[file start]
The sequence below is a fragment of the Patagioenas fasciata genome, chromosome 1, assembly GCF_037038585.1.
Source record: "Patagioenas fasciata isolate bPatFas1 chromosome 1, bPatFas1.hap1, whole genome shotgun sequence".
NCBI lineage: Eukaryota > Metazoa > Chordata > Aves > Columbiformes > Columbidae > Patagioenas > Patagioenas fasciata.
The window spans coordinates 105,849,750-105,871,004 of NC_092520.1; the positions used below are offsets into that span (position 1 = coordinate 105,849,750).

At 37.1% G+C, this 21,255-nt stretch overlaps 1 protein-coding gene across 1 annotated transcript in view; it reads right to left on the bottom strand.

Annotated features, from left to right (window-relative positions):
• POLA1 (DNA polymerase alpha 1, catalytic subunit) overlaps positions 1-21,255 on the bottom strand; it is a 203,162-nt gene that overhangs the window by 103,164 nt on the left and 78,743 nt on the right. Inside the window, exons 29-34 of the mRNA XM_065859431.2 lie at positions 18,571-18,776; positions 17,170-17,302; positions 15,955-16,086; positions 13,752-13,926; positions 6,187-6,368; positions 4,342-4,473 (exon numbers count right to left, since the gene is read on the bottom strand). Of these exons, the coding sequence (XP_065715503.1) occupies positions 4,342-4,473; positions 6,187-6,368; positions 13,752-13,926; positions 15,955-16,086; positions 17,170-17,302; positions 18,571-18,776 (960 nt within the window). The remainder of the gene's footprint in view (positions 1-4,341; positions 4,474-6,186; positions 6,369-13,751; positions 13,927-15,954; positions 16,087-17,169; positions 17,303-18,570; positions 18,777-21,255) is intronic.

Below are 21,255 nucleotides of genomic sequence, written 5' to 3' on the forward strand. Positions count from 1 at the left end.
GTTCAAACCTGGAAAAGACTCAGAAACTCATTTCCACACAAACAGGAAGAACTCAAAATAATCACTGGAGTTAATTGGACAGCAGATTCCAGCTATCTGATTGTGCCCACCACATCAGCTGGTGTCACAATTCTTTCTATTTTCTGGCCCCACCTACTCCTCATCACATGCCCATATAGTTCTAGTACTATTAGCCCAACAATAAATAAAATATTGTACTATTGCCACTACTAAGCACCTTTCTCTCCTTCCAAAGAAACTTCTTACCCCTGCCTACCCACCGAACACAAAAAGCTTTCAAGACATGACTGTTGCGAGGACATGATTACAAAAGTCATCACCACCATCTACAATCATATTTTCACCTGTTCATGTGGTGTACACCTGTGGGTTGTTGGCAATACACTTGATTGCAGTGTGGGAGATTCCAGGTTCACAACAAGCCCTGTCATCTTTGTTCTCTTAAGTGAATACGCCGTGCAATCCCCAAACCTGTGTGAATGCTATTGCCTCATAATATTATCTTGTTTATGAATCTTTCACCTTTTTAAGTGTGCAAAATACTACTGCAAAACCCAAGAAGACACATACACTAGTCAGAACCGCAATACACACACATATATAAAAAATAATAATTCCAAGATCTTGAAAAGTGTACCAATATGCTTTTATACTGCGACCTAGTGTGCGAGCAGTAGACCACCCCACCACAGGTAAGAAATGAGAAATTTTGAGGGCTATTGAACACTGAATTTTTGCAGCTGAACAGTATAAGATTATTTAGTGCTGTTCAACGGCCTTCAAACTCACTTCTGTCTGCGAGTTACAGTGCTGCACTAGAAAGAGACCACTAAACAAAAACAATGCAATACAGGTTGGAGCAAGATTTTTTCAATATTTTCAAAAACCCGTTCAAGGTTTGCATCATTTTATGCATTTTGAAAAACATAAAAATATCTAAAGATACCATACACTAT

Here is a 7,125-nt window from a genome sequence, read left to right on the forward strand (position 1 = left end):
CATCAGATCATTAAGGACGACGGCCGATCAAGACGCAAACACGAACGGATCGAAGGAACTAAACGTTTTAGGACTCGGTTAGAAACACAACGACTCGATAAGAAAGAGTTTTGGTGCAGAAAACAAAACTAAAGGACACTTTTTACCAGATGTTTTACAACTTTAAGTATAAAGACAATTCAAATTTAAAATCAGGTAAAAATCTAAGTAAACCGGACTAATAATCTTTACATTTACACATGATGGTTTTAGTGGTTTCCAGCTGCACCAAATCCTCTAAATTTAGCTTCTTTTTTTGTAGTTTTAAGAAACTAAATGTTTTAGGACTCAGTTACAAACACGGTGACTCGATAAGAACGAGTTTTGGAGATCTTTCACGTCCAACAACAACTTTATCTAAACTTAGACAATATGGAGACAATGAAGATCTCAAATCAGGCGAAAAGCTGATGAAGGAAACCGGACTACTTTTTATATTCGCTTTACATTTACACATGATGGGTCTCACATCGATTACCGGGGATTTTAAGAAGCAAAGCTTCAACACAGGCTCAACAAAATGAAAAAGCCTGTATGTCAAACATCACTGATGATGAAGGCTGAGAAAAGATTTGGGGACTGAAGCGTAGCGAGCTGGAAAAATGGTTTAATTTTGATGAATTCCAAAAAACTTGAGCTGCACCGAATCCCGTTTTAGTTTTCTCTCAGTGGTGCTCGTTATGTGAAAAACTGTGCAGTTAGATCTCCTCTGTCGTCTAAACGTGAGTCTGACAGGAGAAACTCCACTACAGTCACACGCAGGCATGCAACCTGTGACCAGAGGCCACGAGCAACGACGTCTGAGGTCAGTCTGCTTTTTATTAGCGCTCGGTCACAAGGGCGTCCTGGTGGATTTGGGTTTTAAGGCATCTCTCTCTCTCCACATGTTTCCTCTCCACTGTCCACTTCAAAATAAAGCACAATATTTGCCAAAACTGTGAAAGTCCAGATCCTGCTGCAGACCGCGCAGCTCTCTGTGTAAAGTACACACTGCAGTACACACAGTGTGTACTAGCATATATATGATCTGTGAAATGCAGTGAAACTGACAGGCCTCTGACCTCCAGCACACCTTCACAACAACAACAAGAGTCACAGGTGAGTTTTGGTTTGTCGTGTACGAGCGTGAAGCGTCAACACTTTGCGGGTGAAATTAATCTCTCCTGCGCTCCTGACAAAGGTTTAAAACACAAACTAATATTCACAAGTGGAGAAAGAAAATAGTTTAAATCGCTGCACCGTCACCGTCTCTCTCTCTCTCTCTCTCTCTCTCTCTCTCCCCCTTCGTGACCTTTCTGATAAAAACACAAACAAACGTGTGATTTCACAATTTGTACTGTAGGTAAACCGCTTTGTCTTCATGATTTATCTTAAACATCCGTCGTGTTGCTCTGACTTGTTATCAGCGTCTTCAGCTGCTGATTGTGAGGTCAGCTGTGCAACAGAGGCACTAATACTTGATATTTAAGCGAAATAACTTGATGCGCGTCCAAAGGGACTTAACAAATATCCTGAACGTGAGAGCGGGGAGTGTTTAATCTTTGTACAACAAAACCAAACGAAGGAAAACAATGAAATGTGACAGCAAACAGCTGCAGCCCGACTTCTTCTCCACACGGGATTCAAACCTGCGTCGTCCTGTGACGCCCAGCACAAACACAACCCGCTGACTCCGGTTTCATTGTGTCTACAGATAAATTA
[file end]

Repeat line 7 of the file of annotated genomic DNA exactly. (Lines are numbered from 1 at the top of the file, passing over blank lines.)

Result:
• POLA1 (DNA polymerase alpha 1, catalytic subunit) overlaps positions 1-21,255 on the bottom strand; it is a 203,162-nt gene that overhangs the window by 103,164 nt on the left and 78,743 nt on the right. Inside the window, exons 29-34 of the mRNA XM_065859431.2 lie at positions 18,571-18,776; positions 17,170-17,302; positions 15,955-16,086; positions 13,752-13,926; positions 6,187-6,368; positions 4,342-4,473 (exon numbers count right to left, since the gene is read on the bottom strand). Of these exons, the coding sequence (XP_065715503.1) occupies positions 4,342-4,473; positions 6,187-6,368; positions 13,752-13,926; positions 15,955-16,086; positions 17,170-17,302; positions 18,571-18,776 (960 nt within the window). The remainder of the gene's footprint in view (positions 1-4,341; positions 4,474-6,186; positions 6,369-13,751; positions 13,927-15,954; positions 16,087-17,169; positions 17,303-18,570; positions 18,777-21,255) is intronic.